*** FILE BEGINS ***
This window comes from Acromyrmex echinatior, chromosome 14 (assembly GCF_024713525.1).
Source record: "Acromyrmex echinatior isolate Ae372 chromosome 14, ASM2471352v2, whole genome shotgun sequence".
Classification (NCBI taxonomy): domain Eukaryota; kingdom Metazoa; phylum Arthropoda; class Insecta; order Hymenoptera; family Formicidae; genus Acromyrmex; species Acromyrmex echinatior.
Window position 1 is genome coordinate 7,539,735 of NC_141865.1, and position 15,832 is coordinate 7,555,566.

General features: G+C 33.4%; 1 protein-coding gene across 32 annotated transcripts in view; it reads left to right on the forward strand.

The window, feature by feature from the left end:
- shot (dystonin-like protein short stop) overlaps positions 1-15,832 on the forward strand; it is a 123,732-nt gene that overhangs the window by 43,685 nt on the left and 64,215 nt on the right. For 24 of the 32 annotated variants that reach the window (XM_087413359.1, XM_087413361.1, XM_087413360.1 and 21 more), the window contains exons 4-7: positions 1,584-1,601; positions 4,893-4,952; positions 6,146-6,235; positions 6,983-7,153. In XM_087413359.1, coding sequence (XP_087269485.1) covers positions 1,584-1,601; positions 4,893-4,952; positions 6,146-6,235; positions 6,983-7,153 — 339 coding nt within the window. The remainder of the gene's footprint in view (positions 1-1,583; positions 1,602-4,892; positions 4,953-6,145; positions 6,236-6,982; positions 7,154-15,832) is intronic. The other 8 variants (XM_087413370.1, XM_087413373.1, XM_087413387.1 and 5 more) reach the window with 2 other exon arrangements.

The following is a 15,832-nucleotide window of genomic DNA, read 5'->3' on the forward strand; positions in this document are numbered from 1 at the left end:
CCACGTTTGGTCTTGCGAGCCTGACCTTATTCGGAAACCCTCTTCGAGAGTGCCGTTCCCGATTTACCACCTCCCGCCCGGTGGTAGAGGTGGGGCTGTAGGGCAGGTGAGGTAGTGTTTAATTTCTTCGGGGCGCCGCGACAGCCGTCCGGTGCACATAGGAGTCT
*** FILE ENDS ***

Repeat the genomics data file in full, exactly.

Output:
This window comes from Acromyrmex echinatior, chromosome 14 (assembly GCF_024713525.1).
Source record: "Acromyrmex echinatior isolate Ae372 chromosome 14, ASM2471352v2, whole genome shotgun sequence".
Classification (NCBI taxonomy): domain Eukaryota; kingdom Metazoa; phylum Arthropoda; class Insecta; order Hymenoptera; family Formicidae; genus Acromyrmex; species Acromyrmex echinatior.
Window position 1 is genome coordinate 7,539,735 of NC_141865.1, and position 15,832 is coordinate 7,555,566.

General features: G+C 33.4%; 1 protein-coding gene across 32 annotated transcripts in view; it reads left to right on the forward strand.

The window, feature by feature from the left end:
- shot (dystonin-like protein short stop) overlaps positions 1-15,832 on the forward strand; it is a 123,732-nt gene that overhangs the window by 43,685 nt on the left and 64,215 nt on the right. For 24 of the 32 annotated variants that reach the window (XM_087413359.1, XM_087413361.1, XM_087413360.1 and 21 more), the window contains exons 4-7: positions 1,584-1,601; positions 4,893-4,952; positions 6,146-6,235; positions 6,983-7,153. In XM_087413359.1, coding sequence (XP_087269485.1) covers positions 1,584-1,601; positions 4,893-4,952; positions 6,146-6,235; positions 6,983-7,153 — 339 coding nt within the window. The remainder of the gene's footprint in view (positions 1-1,583; positions 1,602-4,892; positions 4,953-6,145; positions 6,236-6,982; positions 7,154-15,832) is intronic. The other 8 variants (XM_087413370.1, XM_087413373.1, XM_087413387.1 and 5 more) reach the window with 2 other exon arrangements.

The following is a 15,832-nucleotide window of genomic DNA, read 5'->3' on the forward strand; positions in this document are numbered from 1 at the left end:
CCACGTTTGGTCTTGCGAGCCTGACCTTATTCGGAAACCCTCTTCGAGAGTGCCGTTCCCGATTTACCACCTCCCGCCCGGTGGTAGAGGTGGGGCTGTAGGGCAGGTGAGGTAGTGTTTAATTTCTTCGGGGCGCCGCGACAGCCGTCCGGTGCACATAGGAGTCT